For example, ‘Almost all brands today hire dishy models in their promotional campaigns’.
‘Dodgy’ – a British English equivalent of the American English word ‘shady’, more exact meanings of which is something that isn’t reliable or good and cannot be trusted.
For example, ‘The sales person looked a bit dodgy to close the deal before the orientation’.
‘Dosh’ – it means money or cash in informal British English.
For example, ‘Why do the countries have to spend so much on the defense front?’
16. Easy peasy
‘Easy peasy’ – in British slang English it refers to something that is very easy and would reflect no difficulty at all in doing it.
For example, ‘Today’s cricket match against the junior section was more easy peasy than we even imagined’.
‘Fag’ – means a cigarette in informal British English.
For example, ‘Where have I lost my pack of fag?’
‘Faff’ – means a complex and lengthy task that may be seen as a waste of time rather than being of some use.
For example, ‘My instructor always recommended ignoring faff and being more productive’.
‘Fortnight’ – is an old British English word that is still used to informally mean a period of two weeks.
For example, ‘Which internet data package do you usually subscribe, weekly or fortnightly?’
‘Flog’ – it means to sell something in British informal English.
For example, ‘No one appreciates when you flog’.
‘Gander’ – in its British slang English means to look around.
For example, ‘Please, have a gander while we confirm your order’.
22. Give us a bell
‘Give us a bell’ – this phrase in informal British English means to call someone via a telephone or simply telephone someone.
For example, ‘I will give you a bell before leaving the house’.
‘Gutted’ – means to feel highly depressed or disappointed about the recent happening of something.
For example, ‘He is gutted because of his declining performance’.
‘Hunky-dory’ – means to refer to something that is satisfactory, fine, okay or under-control.
For example, ‘Don’t worry, it won’t take long before everything is hunky-dory again in the city’.
25. Half past
‘Half past’ – in British slang English it means half an hour or 30 minutes after a stated time.
For example, ‘The lunch hour will now end at half past three’.
‘Haggle’ – this means to negotiate a price or make a bargain over something.
For example, ‘Not everyone has the skills and confidence required to haggle over the price of a commodity’.
‘Innit’ – in British slang English is used as an abbreviation meaning ‘isn’t it’.
For example, ‘This jacket is still loose. Innit.’
‘Jammy’ – Usually used to refer to someone who turned out to be lucky and didn’t have to put in any extra effort to win something.
For example, ‘He just won at the last minute. Isn’t he jammy?’
‘Kip’ – means a quick nap or sleep for just a short time.
For example, ‘I usually take a kip after lunch’.
‘Long’ – means something that takes a lot of time and effort to be done which actually isn’t of such a worth at all.
For example, ‘Reading an entire novel can be long’.
31. Leg it
‘Leg it’ – in British informal English means to run, walk away or hurry from some trouble.
For example, ‘If the alarm goes off, do not wait more and leg it’.
‘Mate’ – it’s a word used to mean a close friend with whom you may have a very informal relationship.
For example, ‘Don’t worry, he is just a mate’.
‘Mug’ – in British slang English it means a person’s face or mouth and is usually used in an offensive and rude manner.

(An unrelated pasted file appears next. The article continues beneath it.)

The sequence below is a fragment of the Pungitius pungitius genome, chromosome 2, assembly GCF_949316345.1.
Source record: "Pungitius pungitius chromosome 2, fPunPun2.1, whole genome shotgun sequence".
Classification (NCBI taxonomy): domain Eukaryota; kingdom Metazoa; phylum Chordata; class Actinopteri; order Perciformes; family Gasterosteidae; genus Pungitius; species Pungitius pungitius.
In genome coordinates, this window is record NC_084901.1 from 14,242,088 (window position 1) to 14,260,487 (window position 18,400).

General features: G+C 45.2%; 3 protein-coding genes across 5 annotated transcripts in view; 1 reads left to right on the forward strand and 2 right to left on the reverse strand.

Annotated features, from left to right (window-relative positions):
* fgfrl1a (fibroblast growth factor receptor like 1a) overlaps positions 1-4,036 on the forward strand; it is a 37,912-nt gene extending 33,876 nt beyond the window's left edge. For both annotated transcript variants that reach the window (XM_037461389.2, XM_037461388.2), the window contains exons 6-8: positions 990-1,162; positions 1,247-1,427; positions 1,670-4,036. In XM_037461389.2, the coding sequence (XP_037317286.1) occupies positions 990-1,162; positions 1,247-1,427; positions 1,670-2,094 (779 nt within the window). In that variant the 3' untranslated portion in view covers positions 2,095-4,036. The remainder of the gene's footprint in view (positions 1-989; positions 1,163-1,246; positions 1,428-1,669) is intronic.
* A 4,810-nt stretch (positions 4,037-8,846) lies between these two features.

For example, ‘Go away with your ugly mug’.
34. Nice one
‘Nice one’ – this phrase in British slang is used to respond when someone does a good thing and should be praised for doing it.
For example, ‘Thank you Joey for bringing food and drinks for everyone. You indeed did a nice one.’
35. On your bike
‘On your bike’ – this phrase is referred to as a rude way of telling someone to go away or leave.
For example, ‘Can I borrow your suit for one night? Yes, on your bike.’
‘Pants’ – this word in British English informally means to refer to something that is useless, rubbish or doesn’t have any worth.
For example, ‘Taking his advice means asking for pants’.
‘Pear-shaped’ – it means something that didn’t go exactly as planned.
For example, ‘The research team admitted of mismanaging a few pear-shaped events’.
38. Piece of cake
‘Piece of cake’ – has exactly the same meaning as the word ‘easy peasy’ mentioned above in this list. It means super easy and involves no difficulty at all.
For example, ‘We can do it in the end. It’s just a piece of cake’.
‘Quid’ – this is an informal and slang word for the British pound sterling or the British pound.
For example, ‘What do you charge for this, a quid?’
‘Rubbish’ – While it is most commonly used to refer to trash or garbage in the British English, the informal side of it in the British English means something that is useless or has no worth.
For example, ‘Stop talking rubbish right now and leave’.
‘Skive’ – in British slang English it means to be absent, avoid work or do not attend a school or college intentionally and without any permission.
For example, ‘Shall we skive today’s test to prepare well for tomorrow?’
42. Toodle pip
‘Toodle pip’ – it is an informal as well as humorous way of saying ‘good-bye’ in British slang English.
For example, ‘All right guys, toodle pip for now’.
‘Waffle’ – derived from the word ‘waff’ which means to bark like a dog. In British informal English waffle means to talk foolishly and without any reason or purpose.
For example, ‘Oh, here comes our waffling mate’.
‘Yonks’ – it means a very long period of time.
For example, ‘We haven’t visited any garage sale for yonks’.
‘Zonked’ – it means being extremely tired.
For example, ‘He is mostly zonked whenever he returns late from work’.
Well, here you go. Learn our list of 45 British English slang words together with the sentences given as examples with each word or phrase for better understanding.
Then start using these with your British friends to show-off your newly occupied talent.